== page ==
Experience Christian. Some people have personal experience of Jesus Christ. They are born again, or have had some other transforming encounter with Christ and now conduct their religious life as a relationship with him. Beliefs are really secondary, in a sense, though usually the ideology fits hand in glove with the experience. This, I think, describes in a general way many evangelical Christians.

Now I do have inner experience of Jesus of several kinds, so we’ll have to get into that. But none of them match the usual evangelical experience of salvation in Christ. More importantly, though, none of them have led me to realign my spiritual life around Christ as its center and none of them have convinced me to conduct my religious life as a relationship with Jesus.

Jesus’ own definition of discipleship. Here we touch on one of the relationships with Jesus that I actually do have, as an avid student of the gospels who has come to a clear and for me compelling understanding of how Jesus himself defined his messiahship—his role as the Christ—and what he required of those who would follow him. So this is a purely biblical definition, but according to my own unorthodox reading of the gospels.

I believe that the most important passage in Christian scripture is Luke 4:16-30 because in it Jesus declares what his mission as the messiah is in clear terms: to proclaim good news to the poor and the year that Yahweh favors, meaning the Jubilee of Leviticus 25.

Jesus has been anointed by the Holy Spirit to minister to the suffering and oppression of the poor and those who would follow him must live in a community (like that of Acts 2 and 4) that is organized specifically to do this, including the expectation that his followers must make their surplus wealth available to the community for poor relief, as Barnabas did (Luke’s positive case study) in Acts 4:32–37.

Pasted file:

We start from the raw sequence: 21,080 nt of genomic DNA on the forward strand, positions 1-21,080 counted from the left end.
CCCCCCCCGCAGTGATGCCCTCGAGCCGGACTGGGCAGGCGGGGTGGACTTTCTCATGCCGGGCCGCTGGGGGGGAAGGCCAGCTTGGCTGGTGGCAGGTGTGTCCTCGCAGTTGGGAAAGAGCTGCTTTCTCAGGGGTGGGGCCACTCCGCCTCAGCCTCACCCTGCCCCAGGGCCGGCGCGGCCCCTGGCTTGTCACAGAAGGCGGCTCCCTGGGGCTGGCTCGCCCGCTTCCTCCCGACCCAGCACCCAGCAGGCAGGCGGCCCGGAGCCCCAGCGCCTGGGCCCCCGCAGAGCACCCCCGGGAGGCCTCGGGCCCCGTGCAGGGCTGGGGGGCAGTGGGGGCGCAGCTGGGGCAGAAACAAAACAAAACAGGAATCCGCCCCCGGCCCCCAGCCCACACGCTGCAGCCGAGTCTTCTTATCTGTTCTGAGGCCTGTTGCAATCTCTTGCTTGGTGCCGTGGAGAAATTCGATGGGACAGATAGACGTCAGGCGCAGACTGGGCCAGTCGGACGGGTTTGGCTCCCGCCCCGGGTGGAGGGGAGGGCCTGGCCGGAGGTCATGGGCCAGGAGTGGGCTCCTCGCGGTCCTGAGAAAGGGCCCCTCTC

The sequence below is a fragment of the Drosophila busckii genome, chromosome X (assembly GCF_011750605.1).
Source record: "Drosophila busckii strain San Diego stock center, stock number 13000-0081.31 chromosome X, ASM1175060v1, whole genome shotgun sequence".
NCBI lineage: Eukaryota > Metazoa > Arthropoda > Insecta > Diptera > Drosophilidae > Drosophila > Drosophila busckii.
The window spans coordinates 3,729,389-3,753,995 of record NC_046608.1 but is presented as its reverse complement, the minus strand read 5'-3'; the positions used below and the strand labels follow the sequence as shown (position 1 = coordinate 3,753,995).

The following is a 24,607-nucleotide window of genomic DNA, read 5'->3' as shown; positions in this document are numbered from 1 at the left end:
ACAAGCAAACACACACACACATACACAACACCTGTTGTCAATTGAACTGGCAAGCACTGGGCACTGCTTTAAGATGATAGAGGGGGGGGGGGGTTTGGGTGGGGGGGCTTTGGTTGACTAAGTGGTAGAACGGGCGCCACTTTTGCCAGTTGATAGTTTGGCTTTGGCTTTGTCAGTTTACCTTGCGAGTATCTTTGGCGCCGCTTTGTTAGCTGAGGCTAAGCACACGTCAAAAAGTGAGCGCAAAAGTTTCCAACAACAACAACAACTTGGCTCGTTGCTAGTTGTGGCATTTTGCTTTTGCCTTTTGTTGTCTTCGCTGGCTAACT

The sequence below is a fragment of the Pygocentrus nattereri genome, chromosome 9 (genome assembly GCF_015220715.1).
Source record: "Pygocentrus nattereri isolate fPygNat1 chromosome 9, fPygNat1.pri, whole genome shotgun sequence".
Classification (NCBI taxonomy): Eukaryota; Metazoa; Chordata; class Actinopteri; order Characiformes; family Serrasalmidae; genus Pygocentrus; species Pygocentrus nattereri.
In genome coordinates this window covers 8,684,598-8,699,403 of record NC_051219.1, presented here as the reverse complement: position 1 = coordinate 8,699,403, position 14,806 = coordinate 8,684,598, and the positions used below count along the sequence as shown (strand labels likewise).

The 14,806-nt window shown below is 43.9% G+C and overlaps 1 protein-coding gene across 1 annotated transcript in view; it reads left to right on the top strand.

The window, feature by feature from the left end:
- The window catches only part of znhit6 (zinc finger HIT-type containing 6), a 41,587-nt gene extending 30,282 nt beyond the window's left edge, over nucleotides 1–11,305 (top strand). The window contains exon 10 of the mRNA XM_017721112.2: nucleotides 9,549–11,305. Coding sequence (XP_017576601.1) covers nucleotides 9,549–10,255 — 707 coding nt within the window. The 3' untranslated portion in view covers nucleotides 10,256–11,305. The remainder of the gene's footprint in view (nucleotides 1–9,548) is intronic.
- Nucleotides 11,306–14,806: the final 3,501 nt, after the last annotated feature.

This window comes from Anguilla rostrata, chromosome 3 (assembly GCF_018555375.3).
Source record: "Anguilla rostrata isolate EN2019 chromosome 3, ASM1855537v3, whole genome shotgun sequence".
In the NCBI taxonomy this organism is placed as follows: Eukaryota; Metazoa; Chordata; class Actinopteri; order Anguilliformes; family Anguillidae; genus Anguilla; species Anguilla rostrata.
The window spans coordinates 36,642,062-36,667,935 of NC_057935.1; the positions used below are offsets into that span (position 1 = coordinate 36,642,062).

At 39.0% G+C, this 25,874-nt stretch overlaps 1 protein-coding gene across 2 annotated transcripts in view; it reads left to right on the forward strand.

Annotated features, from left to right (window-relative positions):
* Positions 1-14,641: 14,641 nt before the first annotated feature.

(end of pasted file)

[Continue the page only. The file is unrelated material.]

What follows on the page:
I believe that the heart of the real gospel—the gospel of Jesus, not of Paul—is an economic message of redemption (an economic term) for the poor. I have not realigned my life as ministry to the poor, which I believe would be almost impossible without the kind of community you see at work in Acts, anyway, and I don’t belong to a Quaker meeting that has this as its mission either. In fact, I believe that there are almost no Christians at all in the world according to the definition Jesus himself gave us and I know of only a couple of churches that try. So I’m not a Christian according to the one definition that I consider truly authoritative biblically.

The Quaker definition of Christian. Well, maybe I’m a Christian according to the universalist definition that Friends have given to the world, the great gift of our tradition. This definition, I believe, is that a Christian is one who has turned toward the Light. Early Friends, of course, equated the Light with Christ—the Light is the light of Christ. Originally, traditionally, this turning followed a convincement by the Light, in which one’s sins were revealed, and then one repented and turned toward the grace that Christ offered.

So the traditional Quaker definition is really a mutation of the traditional evangelical definition, in that it focuses on sin and salvation. But even from the beginning, it had this universalist twist, that all people possessed the Light and that the turning was what mattered, not the rest of the content that adheres to it in our tradition. Even Native Americans who had no knowledge of the gospel felt the light of the conscience guiding them and could turn toward it in obedience, according to George Fox in his journal. But Fox felt differently about those of us who have heard the word of the gospel: for us, confessing Christ matters.